11.27.11

If Bobby V. Wants The Red Sox Gig, He’ll Need A Letter Of Recommendation From Someone Other Than Murray Chass

Posted in Baseball at 4:54 pm by

If you believe the rumor mill, Gene Lamont is GM Ben Cherrington’s pick for new skipper of the Boston Red Sox, while CEO Larry Lucchino is said to favor former Rangers/Mets manager Bobby Valentine. Though the latter’s poor reputation with opponents and former players is the stuff of legend, Lucchino must not be an avid reader of the baseball press, as he asked former New York Times scribe Murray Chass for his opinion of Valentine. “I would rather not have people I am interviewing ask me questions,” grumbled Chass, who somehow manages to resent the intrusion while still going to great lengths to bury Bobby V. Chief amongst Valentine’s crimes, suggesting to reporters Todd Hundley needed more sleep, code, apparently, for the former Mets catcher having a drinking problem.

In Todd Hundley’s view, the problem with Valentine began when the manager appeared to be jealous of the player’s standing with the fans. ”He comes into a whole new situation and goes right after I guess the most popular guy,” Hundley said. ”It’s not my fault I’m the most popular guy.”

”I’m talking to my mom while she’s going through chemotherapy,” Hundley said, ”and I’m helping my wife with taking care of our two kids and he’s saying I’m out and about.”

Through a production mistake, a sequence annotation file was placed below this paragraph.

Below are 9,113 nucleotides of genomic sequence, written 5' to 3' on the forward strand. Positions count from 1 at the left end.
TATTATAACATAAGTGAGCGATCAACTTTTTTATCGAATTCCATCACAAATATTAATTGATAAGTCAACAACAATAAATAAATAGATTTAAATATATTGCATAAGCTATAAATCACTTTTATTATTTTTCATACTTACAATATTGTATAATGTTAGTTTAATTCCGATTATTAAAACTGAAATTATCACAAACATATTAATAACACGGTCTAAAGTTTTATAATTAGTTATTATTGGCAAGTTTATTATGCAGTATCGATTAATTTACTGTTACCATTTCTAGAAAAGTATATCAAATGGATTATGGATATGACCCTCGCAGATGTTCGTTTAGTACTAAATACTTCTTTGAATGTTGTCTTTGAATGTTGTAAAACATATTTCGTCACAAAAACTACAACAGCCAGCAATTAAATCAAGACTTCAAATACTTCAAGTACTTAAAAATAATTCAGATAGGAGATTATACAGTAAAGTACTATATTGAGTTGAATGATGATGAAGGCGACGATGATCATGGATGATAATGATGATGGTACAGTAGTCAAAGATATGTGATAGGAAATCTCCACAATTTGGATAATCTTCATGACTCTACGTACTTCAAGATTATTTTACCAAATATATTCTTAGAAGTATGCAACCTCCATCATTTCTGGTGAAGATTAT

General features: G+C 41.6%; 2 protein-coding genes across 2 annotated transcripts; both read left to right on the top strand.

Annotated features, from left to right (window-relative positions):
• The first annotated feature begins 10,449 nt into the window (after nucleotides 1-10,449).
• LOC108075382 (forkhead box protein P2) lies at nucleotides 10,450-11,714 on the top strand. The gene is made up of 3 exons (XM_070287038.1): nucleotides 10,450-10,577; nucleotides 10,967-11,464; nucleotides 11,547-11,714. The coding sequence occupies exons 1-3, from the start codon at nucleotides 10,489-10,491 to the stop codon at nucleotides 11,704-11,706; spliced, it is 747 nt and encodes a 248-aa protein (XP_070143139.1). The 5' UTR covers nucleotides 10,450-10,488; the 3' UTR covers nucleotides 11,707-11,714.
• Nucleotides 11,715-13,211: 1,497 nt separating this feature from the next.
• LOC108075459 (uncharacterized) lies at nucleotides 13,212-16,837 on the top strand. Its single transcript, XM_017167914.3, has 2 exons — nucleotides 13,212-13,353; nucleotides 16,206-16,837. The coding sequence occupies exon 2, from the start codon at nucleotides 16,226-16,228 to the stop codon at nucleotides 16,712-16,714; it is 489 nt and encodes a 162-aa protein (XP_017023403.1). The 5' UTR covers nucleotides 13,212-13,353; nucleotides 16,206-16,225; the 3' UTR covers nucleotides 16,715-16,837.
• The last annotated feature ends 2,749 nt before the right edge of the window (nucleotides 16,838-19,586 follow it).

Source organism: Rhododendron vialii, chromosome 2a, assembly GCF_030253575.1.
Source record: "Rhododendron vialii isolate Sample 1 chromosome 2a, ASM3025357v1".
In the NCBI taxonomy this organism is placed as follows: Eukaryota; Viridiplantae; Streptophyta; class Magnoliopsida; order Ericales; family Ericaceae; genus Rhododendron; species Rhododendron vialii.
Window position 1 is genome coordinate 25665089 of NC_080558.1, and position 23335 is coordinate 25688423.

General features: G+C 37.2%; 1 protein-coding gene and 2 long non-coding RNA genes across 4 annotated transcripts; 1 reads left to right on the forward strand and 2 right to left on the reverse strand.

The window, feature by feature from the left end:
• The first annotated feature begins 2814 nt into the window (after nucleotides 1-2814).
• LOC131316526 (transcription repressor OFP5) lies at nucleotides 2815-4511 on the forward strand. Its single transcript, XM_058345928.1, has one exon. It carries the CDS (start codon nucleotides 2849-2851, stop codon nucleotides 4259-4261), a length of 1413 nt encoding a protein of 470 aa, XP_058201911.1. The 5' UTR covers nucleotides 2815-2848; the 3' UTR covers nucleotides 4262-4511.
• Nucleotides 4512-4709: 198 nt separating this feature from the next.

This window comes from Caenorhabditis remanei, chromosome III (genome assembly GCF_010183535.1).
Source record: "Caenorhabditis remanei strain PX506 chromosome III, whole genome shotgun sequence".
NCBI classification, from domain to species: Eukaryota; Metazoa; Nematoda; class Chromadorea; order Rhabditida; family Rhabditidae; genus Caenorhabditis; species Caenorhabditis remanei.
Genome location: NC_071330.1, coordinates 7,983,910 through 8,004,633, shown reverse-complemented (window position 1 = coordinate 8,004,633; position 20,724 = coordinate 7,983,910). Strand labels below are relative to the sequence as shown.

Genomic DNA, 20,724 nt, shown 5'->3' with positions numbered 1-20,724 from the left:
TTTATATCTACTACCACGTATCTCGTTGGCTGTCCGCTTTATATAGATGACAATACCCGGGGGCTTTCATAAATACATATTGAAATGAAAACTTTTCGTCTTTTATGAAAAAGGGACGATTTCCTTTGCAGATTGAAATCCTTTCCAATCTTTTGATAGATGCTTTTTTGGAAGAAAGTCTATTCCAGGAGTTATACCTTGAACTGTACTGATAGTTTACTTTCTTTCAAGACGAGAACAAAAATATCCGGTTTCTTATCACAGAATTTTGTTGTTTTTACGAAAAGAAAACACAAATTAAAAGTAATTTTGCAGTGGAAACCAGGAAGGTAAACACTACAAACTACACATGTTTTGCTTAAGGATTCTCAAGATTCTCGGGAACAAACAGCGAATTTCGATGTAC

”You see him coming from a mile away,” Hundley said. ”He thinks he’s working in the shadows, but he’s not. You can see right through him. I didn’t have to remember what I said to who and keep track of all this other junk. I’m not going to lie. It seemed like he had to keep track of, I said this to this guy, this to this guy, this to this guy and he got caught up in his web.”

Valentine, meanwhile, demonstrated a large dose of class several years later when a mutual acquaintance introduced my nephew to him in the workout room of a Las Vegas hotel. Told that he was “Murray Chass’ nephew,” Valentine said of me, “He’s a despicable human being.”

Relating the story to me, Kenny said, “Look on the bright side; at least he still referred to you as a human being.”

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